On the edge in Australia
If you asked me 10 years ago to travel to Australia the answer would have been no. I had always thought of the ‘land down under’ to be the snake mecca of the world. Ophidiophobia (fear of snakes) is a real thing, and I most definitely have it. So when my friends Adam and Kimmi Greentree asked me to come and hunt with them in Australia I decided the only way to get over that fear was to conquer it.
Hunting is not what typically draws people to the Island country, Australia is most known for the beautiful white sand beaches, the great barrier reef, tropical rainforests, and vast stretches of uninhabited eucalyptus forests. The native species of the The South Pacific are primarily birds, reptiles, rodents, and marsupials. Large mammals such as red deer, fallow deer, water buffalo, sambar, hogs, and axis deer did not inhabit Australia until they were brought over for hunting purposes over the past 200 years. All non-native animals in Australia are considered invasive species, and are open for hunting without tags year round. So basically a bow hunters paradise. After the first few days of bowhunting hunting with the Greentrees it was apparent that the fallow deer populations thrive in the New South Wales region we were hunting. I have never seen so many deer per square mile. April and May are the rutting months (mating time) for fallow and we hit the end of the rut perfectly. The bucks were still in testosterone overload, fighting each other, and croaking (trying to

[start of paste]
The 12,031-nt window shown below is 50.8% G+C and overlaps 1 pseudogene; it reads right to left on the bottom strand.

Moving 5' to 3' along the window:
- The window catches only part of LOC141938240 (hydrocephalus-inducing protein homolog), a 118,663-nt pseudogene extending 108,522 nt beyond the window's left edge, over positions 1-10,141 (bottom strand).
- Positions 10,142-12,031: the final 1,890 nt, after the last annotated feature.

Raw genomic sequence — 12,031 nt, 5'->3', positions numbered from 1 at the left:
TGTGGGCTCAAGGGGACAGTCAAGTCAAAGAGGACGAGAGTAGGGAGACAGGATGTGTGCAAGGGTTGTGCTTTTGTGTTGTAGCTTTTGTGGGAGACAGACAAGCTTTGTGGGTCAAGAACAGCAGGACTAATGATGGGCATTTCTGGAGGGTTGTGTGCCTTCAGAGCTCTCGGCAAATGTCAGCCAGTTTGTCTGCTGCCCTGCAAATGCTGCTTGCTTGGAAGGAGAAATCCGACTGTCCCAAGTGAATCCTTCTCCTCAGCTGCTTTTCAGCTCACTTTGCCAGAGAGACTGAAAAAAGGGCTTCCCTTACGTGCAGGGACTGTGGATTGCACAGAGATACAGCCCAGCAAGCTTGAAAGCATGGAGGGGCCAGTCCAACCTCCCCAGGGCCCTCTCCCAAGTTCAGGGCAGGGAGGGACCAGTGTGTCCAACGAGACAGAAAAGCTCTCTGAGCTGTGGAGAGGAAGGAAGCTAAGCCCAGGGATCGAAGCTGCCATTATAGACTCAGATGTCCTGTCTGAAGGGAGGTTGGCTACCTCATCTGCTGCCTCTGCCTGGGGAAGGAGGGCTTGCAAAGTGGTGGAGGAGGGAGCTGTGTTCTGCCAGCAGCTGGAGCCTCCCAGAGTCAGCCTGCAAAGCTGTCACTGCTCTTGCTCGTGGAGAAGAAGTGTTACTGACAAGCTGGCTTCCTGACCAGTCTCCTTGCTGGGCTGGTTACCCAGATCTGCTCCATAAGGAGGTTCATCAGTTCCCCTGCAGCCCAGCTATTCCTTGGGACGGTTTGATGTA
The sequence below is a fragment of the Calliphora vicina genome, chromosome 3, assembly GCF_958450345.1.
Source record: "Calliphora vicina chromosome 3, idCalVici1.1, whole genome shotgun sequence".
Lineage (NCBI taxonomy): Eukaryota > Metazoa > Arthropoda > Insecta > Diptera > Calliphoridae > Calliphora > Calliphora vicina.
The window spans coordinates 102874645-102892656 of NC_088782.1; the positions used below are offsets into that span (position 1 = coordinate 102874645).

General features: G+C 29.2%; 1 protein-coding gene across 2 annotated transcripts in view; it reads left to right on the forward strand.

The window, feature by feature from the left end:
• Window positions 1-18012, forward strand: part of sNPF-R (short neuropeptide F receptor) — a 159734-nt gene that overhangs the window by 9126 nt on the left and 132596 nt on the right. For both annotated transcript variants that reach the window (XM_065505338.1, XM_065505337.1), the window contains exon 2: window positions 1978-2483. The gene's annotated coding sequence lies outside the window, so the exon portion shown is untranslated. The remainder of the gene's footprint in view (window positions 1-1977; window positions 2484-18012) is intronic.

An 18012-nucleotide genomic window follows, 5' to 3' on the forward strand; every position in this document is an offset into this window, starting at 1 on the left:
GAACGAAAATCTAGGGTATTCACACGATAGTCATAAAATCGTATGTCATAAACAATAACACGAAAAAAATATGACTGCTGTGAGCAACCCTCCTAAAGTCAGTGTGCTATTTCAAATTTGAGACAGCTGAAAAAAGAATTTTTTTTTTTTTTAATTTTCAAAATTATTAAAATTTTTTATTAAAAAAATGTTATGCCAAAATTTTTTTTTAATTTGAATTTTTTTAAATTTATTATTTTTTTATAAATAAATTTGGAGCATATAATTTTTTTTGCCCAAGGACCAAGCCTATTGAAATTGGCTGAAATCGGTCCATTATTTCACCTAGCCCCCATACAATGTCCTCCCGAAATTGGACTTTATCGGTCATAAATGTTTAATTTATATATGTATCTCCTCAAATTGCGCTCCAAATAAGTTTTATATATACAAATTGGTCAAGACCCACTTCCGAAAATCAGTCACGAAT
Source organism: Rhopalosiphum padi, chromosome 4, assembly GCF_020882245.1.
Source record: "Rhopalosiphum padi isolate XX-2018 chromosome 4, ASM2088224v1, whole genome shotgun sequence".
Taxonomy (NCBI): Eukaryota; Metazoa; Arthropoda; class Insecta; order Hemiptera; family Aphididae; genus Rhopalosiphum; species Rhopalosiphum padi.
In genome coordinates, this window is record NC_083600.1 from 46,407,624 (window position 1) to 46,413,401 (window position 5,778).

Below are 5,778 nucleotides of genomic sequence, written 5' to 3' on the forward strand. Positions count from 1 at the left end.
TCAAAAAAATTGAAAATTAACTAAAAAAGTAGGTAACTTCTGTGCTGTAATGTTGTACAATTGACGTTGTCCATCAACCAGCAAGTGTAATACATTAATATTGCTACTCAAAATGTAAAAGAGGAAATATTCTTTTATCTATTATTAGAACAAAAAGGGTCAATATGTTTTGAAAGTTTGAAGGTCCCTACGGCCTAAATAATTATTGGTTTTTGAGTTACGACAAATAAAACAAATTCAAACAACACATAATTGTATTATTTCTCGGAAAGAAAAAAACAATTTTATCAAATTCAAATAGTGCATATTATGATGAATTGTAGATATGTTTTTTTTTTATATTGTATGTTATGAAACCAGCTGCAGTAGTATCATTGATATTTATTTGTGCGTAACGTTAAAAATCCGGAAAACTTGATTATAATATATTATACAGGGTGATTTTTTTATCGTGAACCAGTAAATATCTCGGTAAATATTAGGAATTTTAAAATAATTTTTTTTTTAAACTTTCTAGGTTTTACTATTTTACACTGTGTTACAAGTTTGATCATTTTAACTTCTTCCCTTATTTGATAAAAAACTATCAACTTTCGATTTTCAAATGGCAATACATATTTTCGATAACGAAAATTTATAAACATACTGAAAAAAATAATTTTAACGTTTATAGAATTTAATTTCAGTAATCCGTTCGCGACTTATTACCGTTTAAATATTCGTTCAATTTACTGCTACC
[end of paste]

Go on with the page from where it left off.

attract does in heat) which makes it much easier to call them into shooting range.
Adam, hunting this species all his life, knows what it takes to get the bucks close, and using his mouth to replicate a doe bleat (doe in heat call) was able to call me in a rutting buck to 8 yards. It was the most insane hunt and shot I have ever made. After the shot is when the real work begins. I being the busy person I am pulled out my dull well used knife to field dress the fallow buck, and debone the meat. Lucky for me I remembered that I had put my work sharp field sharpener in my backpack. I was able to sharpen my knife to ensure that I made the perfect cuts in the field and keep the meat clean and pristine. My favorite thing is it adds little weight to my pack. Adam had never seen the field sharpener before and loved it so me being the nice person I am left it in Australia for him. Unfortunately for me I headed to hunt in New Zealand where I definitely could have used it! hahah thanks Adam 🙂
See more from Rihana Cary on her Instagram Page.